—that was my second husband.
Somewhat shy, bit of a loner, inconspicuously polite, with no obvious vices — that was my first.
Mine was like your first; had a “nice guy” reputation, but….he was also cold. The entire sham marriage (save the first six months) was like living through years of winter. The more I submitted, the colder he became.
What about the appearance of rock solid integrity that commands everyone’s respect? My husband seemed to be the most holy, smartest, and put-together person I have ever met. Everyone who meets him thinks he is exceptional. Is this a form of charm? He wasn’t trying to lure me — he just projected an admirable character. Looking back, it seems he was “too perfect”
From Merriam’s [Charm [Internet Archive link]1] —
I’ve always thought of charm to be something noted with the opposite sex. I wondered if charisma [Internet Archive link]2 might be another word to describe what you’re saying:
I know the kind of person you’re talking about though. How their outward vibe contrasts sharply with their inner motivation is downright creepy with narcissists / sociopaths / psychopaths.
I also found this secondary definition of charm quite eerie:
In a sense this is how I saw my husband when we met. He seemed to be so put together as well and I, on the other hand, felt so….not put together. Subconsciously I thought that somehow his seemingly positive, confident traits would rub off on me. I thought he would be….gulp….a good influence. 😦
I also came across this and found it to be eerie as well. This particular site [Internet Archive link]3 lists 5 personality traits that “promote team building”:
Check….he was always portraying himself to be up for anything new. I now know, however, that chronic boredom is a narcissistic trait.
Check….he was constantly putting others down (to me) who he deemed unreliable and / or thoughtless in their work.
Check….while he was shy he definitely got his “energy” from being around others (shudder).
Check….quick to open doors for ladies (including me – if someone was watching). He was a team player and would also tell others what good ideas they had in group settings (but put them down to me behind their backs).
Check….I mistook his arrogance and lack of empathy for emotional stability.
And I wondered how it is he could get our church and friends as his “team” to be against me and instead align themselves with him. 😦
1[November 23, 2022: We added the link to Merriam-Webster’s page with the definition of the word “charm”. The Internet Archive link is a copy of that page. Editors.]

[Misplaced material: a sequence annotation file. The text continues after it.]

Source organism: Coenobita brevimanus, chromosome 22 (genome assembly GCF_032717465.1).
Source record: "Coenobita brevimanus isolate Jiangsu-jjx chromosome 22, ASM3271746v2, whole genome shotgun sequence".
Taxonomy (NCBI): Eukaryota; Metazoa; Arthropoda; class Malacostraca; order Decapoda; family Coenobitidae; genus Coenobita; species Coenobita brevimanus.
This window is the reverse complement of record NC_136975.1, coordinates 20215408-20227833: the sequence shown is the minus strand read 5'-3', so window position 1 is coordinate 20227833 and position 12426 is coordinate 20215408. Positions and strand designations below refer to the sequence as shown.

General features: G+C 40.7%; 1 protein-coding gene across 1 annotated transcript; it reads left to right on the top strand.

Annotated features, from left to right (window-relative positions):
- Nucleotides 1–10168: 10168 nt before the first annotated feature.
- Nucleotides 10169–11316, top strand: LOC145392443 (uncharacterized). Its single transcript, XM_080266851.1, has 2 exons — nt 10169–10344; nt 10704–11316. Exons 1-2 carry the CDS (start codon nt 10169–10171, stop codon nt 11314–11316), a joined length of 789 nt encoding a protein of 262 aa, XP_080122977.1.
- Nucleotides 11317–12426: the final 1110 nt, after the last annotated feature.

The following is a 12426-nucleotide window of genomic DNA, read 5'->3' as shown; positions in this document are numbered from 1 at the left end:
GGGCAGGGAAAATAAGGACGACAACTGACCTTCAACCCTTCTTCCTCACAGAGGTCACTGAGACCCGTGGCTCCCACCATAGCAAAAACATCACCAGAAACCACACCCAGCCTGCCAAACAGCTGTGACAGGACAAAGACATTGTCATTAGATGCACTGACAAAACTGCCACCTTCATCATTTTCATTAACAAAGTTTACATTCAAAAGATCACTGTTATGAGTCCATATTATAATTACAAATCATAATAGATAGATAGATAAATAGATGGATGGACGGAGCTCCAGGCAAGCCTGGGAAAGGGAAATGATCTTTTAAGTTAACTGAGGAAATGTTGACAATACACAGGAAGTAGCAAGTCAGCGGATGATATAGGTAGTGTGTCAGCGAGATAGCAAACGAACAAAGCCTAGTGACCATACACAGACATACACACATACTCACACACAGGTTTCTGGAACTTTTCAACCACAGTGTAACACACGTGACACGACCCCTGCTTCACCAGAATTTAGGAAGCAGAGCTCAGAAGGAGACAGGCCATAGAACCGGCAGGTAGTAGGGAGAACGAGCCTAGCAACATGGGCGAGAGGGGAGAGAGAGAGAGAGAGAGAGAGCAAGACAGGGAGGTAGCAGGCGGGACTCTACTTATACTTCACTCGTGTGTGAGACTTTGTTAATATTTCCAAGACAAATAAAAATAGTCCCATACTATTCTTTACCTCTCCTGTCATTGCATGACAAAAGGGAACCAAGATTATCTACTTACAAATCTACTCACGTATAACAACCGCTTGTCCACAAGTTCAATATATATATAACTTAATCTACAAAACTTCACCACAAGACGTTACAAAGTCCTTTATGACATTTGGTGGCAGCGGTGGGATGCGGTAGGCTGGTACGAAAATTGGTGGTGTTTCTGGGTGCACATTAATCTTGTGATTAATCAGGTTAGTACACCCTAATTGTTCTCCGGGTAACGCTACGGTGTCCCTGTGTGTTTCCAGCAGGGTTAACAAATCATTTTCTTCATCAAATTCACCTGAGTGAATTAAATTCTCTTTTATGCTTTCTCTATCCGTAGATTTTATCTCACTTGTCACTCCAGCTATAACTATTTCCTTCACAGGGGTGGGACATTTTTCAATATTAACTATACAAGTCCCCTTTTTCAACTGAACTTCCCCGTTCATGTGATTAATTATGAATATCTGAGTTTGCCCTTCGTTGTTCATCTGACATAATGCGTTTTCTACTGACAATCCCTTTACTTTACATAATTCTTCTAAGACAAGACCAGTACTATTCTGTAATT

2[November 23, 2022: We added the link to Wikipedia’s page with the definition of the word “charisma”. The Internet Archive link is a copy of that page. The Wikipedia definition was taken from the New Oxford American Dictionary, edited by Angus Stevenson and Christine A. Lindberg. Oxford University Press, 2010. Editors.]
3[November 23, 2022: We added the link a page with the quotes Valerie quoted. The Internet Archive link is a copy of that page. Editors.]
Valerie, I agree. Mine had a way with words. He loved to talk and people felt comfortable around him. Charmer? Yes he was a charmer. It was 2 months after I left a family member got a message from him. When I read it I got sick. He poured all the charm he could. The message went something like this:
A narcissist charmer will say what it takes to try to win you back, even if it sounds ridiculous. When you don’t respond they will tell others, “See how nice I was to her. She just wants to be stubborn and cruel. She won’t work with me. She has a problem.”
Reminds me of another Tolkien quote from “The Fellowship of the Ring” when the hobbits first met up with Strider, Frodo said [Internet Archive link]1 of Strider:
It’s an interesting observation. Tolkien’s opposing example, of course, was the traitor Saruman who had the gift of charm.
1[November 23, 2022: We added the link a page with the quote Joepote01 quoted. The Internet Archive link is a copy of that page. Editors.]
I did a study on this Scripture last year:
Charm is indeed deceitful….a cover up. My husband has a problem with being ever so charming and polite to all that know him, but at home he is cynical, critical, controlling among many others things.
At the moment he is being so charming and sweet to me.
His charming ways make me sick to the gut. When I see him in action I know it is totally insincere. He sounds so syrupy and over-polite, especially with our older kids and friends. So very insincere.
An excellent, awesome post! I showed it to my teenage daughter and find it a very good tool to assess those around us. My son plays sports, and I have to sit at each game and watch the degenerate sociopath ex “charm” all my son’s teammates’ parents and coaches. Just knowing what an evil person he is, I find I wish for a vomit bag every time I have to watch the charade. I often think of serial killer Ted Bundy who used to use his “charm” to fool unsuspecting women into helping him with his perceived physical limitations. Cold-blooded calculating evil.